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Europe’s gas supply once again hinges on one company



When the world’s top gas traders met in late April in Amsterdam, the news came of a leak at Europe’s biggest liquefied natural gas plant, located above the Arctic circle in Norway.

The problem — discovered during a planned test of the facility’s safety systems — was quickly repaired, but not before it caused a momentary spike in the price of natural gas. Back in the Netherlands, it served as an uncomfortable reminder of the power of a single company, Equinor.

In the more than two years since Russia invaded Ukraine, sending energy prices soaring, the Norwegian oil and gas giant has quietly picked up the crown that once belonged to Russia’s Gazprom.

Norway now supplies 30% of eurozone gas; Gazprom provided about 35% of all Europe’s gas before the war. And of the more than 109 billion cubic meters of natural gas Norway exported to Europe last year — enough to power Germany until 2026 — roughly two-thirds was marketed and sold by Equinor.

The company’s new prominence has also raised questions about whether European leaders are, once again, putting their countries at risk by relying too heavily on a single supplier.

Although Norway is perceived as a steady trading partner with a long and consistent history of delivering energy to Europe, extended outages and its handling of maintenance challenges, both of which affect energy prices, have had ripple effects across the continent.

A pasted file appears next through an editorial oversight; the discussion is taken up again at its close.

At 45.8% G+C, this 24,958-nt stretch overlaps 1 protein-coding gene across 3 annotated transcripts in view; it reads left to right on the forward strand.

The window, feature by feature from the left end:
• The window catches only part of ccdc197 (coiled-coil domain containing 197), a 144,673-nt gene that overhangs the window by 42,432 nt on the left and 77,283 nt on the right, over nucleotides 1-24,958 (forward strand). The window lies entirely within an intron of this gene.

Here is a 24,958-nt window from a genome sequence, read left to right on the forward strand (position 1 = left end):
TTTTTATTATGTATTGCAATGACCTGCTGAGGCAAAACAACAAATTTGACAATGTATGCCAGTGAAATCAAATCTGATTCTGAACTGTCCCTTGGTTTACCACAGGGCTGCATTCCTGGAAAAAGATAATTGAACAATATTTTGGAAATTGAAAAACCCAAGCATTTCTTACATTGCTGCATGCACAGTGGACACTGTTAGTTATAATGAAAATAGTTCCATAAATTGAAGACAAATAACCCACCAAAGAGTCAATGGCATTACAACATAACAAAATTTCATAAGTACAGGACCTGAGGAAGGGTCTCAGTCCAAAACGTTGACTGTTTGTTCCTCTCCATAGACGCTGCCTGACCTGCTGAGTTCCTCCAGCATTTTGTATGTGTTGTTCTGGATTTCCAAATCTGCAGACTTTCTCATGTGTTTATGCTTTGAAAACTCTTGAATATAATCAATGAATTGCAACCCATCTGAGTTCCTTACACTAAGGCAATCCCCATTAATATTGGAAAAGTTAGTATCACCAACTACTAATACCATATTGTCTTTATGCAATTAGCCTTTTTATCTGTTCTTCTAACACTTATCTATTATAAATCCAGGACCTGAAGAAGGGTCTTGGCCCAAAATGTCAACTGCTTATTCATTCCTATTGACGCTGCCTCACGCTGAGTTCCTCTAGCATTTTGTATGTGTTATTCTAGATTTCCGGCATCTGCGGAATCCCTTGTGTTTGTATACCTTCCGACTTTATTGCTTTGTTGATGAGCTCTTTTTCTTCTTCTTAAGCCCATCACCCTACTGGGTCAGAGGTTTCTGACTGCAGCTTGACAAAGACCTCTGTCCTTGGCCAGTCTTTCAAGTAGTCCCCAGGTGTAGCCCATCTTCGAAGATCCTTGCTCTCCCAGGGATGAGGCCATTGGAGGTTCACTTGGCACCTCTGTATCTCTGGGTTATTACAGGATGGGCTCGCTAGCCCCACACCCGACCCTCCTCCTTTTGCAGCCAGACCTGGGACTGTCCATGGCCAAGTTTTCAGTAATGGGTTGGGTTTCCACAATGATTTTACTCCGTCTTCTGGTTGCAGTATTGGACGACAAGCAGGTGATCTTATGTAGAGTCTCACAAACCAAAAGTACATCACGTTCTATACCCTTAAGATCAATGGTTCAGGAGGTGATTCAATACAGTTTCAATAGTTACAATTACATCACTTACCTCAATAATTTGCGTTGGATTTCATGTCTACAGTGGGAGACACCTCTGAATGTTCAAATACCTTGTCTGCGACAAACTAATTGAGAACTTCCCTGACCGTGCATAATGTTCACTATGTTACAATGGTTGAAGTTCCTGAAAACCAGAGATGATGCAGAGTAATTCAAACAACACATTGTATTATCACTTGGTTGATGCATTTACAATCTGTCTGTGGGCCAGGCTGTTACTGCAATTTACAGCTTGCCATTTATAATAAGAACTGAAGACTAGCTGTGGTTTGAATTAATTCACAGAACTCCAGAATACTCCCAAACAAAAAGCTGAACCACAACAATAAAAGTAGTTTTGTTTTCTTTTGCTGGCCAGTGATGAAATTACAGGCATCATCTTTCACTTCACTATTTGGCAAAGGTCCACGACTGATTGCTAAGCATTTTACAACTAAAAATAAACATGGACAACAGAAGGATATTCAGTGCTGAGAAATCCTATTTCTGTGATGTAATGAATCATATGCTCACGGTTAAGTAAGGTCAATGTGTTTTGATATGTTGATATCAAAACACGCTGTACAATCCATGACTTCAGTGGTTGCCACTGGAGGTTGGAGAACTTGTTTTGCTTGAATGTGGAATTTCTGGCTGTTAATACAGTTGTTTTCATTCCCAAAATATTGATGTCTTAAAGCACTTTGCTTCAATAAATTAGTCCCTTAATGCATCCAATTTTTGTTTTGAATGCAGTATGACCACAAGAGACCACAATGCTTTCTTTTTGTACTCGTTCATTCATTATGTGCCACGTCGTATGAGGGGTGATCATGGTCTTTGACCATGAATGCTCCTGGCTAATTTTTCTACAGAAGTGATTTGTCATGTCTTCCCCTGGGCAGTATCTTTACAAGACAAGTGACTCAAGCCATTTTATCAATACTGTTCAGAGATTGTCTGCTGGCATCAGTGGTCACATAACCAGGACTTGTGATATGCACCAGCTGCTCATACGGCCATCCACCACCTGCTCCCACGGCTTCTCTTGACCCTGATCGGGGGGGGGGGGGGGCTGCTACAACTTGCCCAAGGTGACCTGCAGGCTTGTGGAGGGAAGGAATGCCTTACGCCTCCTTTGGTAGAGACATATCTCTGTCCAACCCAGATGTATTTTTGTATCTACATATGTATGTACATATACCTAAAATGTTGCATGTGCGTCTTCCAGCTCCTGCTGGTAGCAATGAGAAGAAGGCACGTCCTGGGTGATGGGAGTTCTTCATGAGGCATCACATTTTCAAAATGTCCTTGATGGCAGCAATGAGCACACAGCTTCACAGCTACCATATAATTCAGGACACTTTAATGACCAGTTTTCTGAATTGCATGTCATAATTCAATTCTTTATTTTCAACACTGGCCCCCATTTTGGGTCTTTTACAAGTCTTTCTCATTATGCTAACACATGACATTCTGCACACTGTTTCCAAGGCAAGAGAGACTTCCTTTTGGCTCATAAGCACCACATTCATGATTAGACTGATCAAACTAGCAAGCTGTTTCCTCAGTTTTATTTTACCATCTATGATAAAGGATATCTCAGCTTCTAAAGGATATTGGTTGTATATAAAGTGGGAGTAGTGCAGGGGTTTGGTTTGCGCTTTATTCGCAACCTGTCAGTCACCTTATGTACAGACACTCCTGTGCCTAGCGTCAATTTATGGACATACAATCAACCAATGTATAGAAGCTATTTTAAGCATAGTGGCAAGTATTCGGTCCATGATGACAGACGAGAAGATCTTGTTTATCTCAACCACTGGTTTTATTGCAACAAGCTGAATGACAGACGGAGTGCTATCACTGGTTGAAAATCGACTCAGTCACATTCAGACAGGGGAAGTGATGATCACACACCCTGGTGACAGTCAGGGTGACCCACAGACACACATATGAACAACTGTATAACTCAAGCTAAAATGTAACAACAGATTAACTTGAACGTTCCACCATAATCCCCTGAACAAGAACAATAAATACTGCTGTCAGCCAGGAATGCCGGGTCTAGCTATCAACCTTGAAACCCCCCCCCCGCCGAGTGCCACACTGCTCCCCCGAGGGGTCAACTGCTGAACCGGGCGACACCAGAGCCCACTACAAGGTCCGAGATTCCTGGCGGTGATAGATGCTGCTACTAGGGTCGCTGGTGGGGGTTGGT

Part of the company’s good fortune has to do with a broader shift in Europe’s relationship to fossil fuels, Thina Margrethe Saltvedt, chief analyst for sustainable finance at Nordea Bank, said in an interview.

Norway’s new role as gas purveyor to Europe has been very profitable — gas exports hit a record high of 1.4 trillion kroner (€120bn) in 2022 — but it has also cast a question mark over Norway’s green future.

While the country has become a leader in initiatives like the transition to electric vehicles, the recent surge in demand for gas has had the effect of redirecting financial resources and talent back into the oil and gas sector.

Meanwhile, organisations such as Greenpeace have expressed concern that Europe’s embrace of Norwegian gas could come at the expense of the broader green transition.

– Bloomberg

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